Minimising my carbon footprint, I decided to shun the bright lights of Copenhagen and take the opportunity to attend the NLA breakfast ‘Long Life, Loose Fit, Low Energy’. Speakers Alex Lifschutz and Simon Allford spoke eloquently about this age-old concept as a method to solve the housing crisis and instil a more economical means of building.
Based around the original ideas set forth in Alex Gordon’s 1972 essay of the same title, the concept is to design in a way where the end use of the building is not specific. The use does not provide the architectural or financial question for a basis of development. In its simplest form, this equates to a skeleton building which can easily accommodate the semi-permanent infrastructure required to house a multitude of different uses, allowing for the building's lifespan to be extended, or perhaps more simply put, ‘future proofing.’ This is in contrast, and opposition to, modular construction which was described as ‘the transportation of air being fitted into another structure’, spoken of as too specific at a large scale. Although conversely seen as something of value at the smaller scale of plug-in kitchens and bathrooms.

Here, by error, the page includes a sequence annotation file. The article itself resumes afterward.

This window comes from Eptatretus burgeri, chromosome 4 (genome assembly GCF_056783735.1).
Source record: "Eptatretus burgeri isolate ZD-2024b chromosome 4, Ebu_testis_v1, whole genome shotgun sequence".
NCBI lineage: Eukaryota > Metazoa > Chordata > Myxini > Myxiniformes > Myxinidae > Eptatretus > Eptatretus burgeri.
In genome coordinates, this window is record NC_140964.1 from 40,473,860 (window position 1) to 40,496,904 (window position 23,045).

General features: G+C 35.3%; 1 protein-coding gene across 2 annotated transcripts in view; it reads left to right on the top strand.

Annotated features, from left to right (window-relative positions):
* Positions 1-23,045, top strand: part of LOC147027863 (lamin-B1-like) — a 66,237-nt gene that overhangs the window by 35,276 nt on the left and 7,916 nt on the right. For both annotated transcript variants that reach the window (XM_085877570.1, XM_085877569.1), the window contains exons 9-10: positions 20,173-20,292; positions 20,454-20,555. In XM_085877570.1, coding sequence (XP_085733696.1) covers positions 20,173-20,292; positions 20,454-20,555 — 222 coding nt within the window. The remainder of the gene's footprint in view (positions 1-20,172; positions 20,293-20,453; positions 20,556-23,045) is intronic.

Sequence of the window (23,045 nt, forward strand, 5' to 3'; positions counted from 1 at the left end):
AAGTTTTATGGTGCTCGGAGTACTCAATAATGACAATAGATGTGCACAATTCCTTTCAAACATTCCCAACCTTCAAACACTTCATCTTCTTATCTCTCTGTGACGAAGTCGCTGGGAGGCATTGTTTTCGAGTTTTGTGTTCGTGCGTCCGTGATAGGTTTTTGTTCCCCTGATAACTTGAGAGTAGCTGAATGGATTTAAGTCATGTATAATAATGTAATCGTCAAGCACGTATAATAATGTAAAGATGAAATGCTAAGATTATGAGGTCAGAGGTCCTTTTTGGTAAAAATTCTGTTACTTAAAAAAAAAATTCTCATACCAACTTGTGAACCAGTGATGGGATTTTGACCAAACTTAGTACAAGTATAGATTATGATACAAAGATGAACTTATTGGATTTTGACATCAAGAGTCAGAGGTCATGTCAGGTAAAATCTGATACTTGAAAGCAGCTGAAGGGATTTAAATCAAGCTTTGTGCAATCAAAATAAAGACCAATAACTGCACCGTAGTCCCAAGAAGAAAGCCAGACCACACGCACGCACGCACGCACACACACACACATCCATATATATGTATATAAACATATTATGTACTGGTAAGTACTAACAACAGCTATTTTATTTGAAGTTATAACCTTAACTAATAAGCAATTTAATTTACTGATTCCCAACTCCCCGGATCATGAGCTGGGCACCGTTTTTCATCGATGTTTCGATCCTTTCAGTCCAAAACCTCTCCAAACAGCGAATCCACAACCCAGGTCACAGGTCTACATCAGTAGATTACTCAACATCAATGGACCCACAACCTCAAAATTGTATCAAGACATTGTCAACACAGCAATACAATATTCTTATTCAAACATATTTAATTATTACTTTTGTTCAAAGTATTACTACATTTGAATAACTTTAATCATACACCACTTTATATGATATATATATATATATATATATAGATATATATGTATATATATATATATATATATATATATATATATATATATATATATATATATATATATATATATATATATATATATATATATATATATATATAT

In the White Collar Factory (led by AHMM, pictured), amongst other examples, the concept has been taken to reality. Higher floor to ceilings and a deeper plan, than might be typical of housing, have been used to allow for a wider pool of potential tenants. Whether you agree or disagree, it raises an interesting architectural question: how to design spaces and forms without pre-determined uses which have character and interest, without resulting in a non-descript landscape of machines for doing something in?